I sit here this morning having found my soul pondering what it is to trust God in the lives of my children. As a mother, I want to give them good things: to train them to live rightly: to point them in the right direction: to give wise counsel: to protect them from evil: to keep them from making mistakes they may later regret. This burden fills my heart as I am sure it fills the heart of many mothers. It compels me to speak, to train, to give. But last night, as I was praying, I was pierced with conviction of the Holy Spirit, that perhaps I have not always trusted Him and His way of speaking to my children. Perhaps I speak more words than necessary, particularly in the lives of my older children where they have to find their own way with the Lord. Their faith cannot be mine. They must have their own. They must make mistakes and learn from them. The words of Oswald Chambers ring in my ears, "The one passion of Paul's life was to proclaim the Gospel of God. He welcomed heartbreaks, disillusionment, tribulation, for one reason only, because these things kept him in unmoved devotion to the Gospel of God."
Truly, the one and only thing I long for in my children is for them to love God with all of their heart, soul, and mind and to love the people of this world as the Lord does. I do not care what this looks like in each of their lives, for it will look very different from one child to another. Yet this may bring heartache, disappointment, pain that I cannot shield them from. Can I trust the Lord with this? Can I stand back, keep my mouth closed and my opinions to myself when the Holy Spirit calls me to silence? Truly, I feel the immense conflict that must have been in the soul of Abraham as he lay Isaac on the altar. The pain of the altar is real. Without that pain, it would not be called sacrifice.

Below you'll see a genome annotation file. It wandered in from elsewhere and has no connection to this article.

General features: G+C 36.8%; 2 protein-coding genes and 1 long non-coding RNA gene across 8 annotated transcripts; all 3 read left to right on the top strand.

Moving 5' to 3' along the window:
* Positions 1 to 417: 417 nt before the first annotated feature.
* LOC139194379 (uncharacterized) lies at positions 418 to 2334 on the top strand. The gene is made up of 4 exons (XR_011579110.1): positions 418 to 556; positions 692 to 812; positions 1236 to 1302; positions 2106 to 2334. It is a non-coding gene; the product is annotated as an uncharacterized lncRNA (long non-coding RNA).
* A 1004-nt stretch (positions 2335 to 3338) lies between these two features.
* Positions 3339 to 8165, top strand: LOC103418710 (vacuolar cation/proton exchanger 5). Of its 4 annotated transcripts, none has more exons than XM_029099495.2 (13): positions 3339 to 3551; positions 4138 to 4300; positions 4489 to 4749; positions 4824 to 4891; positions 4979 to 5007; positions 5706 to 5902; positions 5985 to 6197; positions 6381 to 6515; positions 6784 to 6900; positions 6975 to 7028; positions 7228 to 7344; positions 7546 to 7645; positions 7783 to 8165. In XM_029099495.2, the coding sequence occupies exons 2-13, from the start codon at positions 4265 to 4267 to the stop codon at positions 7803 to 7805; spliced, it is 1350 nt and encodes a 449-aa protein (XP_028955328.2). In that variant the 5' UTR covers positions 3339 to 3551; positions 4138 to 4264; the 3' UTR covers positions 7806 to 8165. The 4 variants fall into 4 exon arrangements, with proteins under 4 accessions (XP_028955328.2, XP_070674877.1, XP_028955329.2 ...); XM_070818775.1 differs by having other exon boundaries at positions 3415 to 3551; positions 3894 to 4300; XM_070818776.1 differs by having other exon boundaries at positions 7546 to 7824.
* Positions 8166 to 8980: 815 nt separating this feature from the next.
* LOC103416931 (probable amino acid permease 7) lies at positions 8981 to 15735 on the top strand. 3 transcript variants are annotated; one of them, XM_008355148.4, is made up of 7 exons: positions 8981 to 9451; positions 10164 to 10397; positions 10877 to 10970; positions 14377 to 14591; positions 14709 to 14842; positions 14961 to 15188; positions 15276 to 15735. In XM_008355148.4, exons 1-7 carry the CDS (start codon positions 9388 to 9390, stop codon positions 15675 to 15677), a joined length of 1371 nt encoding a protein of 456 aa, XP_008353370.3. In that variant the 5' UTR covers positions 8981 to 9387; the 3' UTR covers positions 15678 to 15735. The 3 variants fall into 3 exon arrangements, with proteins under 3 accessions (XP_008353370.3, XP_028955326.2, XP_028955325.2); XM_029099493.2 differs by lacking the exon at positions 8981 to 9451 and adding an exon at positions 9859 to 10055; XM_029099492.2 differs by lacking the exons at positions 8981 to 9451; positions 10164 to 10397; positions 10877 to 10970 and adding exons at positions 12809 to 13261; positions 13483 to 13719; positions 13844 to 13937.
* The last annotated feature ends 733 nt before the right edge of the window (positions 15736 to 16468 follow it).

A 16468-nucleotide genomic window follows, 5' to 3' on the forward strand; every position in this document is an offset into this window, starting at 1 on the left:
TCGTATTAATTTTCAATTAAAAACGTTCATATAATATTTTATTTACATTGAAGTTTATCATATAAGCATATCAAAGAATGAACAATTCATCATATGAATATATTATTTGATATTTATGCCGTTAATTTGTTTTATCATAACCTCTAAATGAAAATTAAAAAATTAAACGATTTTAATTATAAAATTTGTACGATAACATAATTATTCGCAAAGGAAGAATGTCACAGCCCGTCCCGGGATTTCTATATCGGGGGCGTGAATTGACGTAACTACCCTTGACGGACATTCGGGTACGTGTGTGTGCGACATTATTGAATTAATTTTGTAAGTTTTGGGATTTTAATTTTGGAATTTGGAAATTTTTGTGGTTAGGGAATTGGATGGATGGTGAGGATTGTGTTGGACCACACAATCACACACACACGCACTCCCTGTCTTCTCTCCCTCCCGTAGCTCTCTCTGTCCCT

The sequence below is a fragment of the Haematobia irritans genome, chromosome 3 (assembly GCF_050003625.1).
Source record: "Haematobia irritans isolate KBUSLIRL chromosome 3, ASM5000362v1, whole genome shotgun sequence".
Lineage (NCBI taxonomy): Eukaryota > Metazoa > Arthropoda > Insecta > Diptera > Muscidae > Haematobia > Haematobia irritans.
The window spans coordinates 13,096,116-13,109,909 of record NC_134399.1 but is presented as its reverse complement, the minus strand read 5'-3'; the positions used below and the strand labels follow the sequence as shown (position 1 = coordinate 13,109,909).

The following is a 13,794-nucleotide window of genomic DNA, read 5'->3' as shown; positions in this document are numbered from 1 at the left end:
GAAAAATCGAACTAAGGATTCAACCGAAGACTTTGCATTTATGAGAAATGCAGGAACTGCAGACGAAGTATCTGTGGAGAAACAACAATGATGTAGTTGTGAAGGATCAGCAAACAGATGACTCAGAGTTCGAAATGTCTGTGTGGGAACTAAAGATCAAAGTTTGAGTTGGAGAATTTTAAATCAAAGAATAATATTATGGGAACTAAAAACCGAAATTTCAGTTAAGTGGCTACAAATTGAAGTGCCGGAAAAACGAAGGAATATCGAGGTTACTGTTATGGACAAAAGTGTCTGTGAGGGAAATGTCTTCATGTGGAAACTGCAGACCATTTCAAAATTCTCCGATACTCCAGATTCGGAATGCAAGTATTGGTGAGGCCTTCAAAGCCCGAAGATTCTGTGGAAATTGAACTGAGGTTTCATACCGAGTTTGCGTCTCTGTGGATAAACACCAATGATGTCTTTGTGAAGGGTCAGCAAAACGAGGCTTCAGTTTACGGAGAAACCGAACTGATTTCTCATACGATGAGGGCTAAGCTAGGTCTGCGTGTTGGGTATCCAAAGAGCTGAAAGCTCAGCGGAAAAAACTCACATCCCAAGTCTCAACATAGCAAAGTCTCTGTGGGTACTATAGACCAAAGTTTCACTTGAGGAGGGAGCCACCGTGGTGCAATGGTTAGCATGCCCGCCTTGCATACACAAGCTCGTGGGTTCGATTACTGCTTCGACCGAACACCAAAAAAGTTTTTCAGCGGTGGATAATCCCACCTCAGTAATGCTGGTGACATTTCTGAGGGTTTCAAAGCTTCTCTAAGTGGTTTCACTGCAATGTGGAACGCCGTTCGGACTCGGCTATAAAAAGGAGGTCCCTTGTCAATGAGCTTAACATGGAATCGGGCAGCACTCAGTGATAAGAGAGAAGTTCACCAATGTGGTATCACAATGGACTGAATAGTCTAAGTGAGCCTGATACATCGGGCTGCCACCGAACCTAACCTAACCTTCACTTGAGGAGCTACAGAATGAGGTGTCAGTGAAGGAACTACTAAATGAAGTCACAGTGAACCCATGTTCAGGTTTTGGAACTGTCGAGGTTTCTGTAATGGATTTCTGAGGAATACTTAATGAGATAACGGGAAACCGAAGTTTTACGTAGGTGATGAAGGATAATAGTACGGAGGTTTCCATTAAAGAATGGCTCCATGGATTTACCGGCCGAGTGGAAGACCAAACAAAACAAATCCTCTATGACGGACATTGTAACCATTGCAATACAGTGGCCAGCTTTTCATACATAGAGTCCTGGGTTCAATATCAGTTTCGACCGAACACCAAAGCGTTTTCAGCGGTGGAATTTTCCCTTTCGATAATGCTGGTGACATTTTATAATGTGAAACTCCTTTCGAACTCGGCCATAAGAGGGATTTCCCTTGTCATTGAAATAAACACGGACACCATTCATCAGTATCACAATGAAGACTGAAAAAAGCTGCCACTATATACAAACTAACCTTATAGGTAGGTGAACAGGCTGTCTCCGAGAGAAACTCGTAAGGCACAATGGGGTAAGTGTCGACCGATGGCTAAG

This does not mean that I cannot speak into their lives, but it does mean that I want to be so sensitive to the Holy Spirit that I only speak when compelled by Him to do so. There is so much He sees that I cannot. There is so much He wants to show them Himself, and I do not want to stand in His way. Can I trust Him to speak to them in times of need? Can I let go? If my children are to find intimacy with the Savior, I must.
This trust is a daily sacrifice, but it is a trust in the One who created the universe yet cares for the sparrow who falls to the ground. It is a trust in the One who numbers the stars yet knows the number of hair on my head. It is the trust of Hannah who gave Samuel to the temple once weaned, because she knew who God was. Yes, I say with joyful confidence mingled with the pain of sacrifice, "I am counting on God."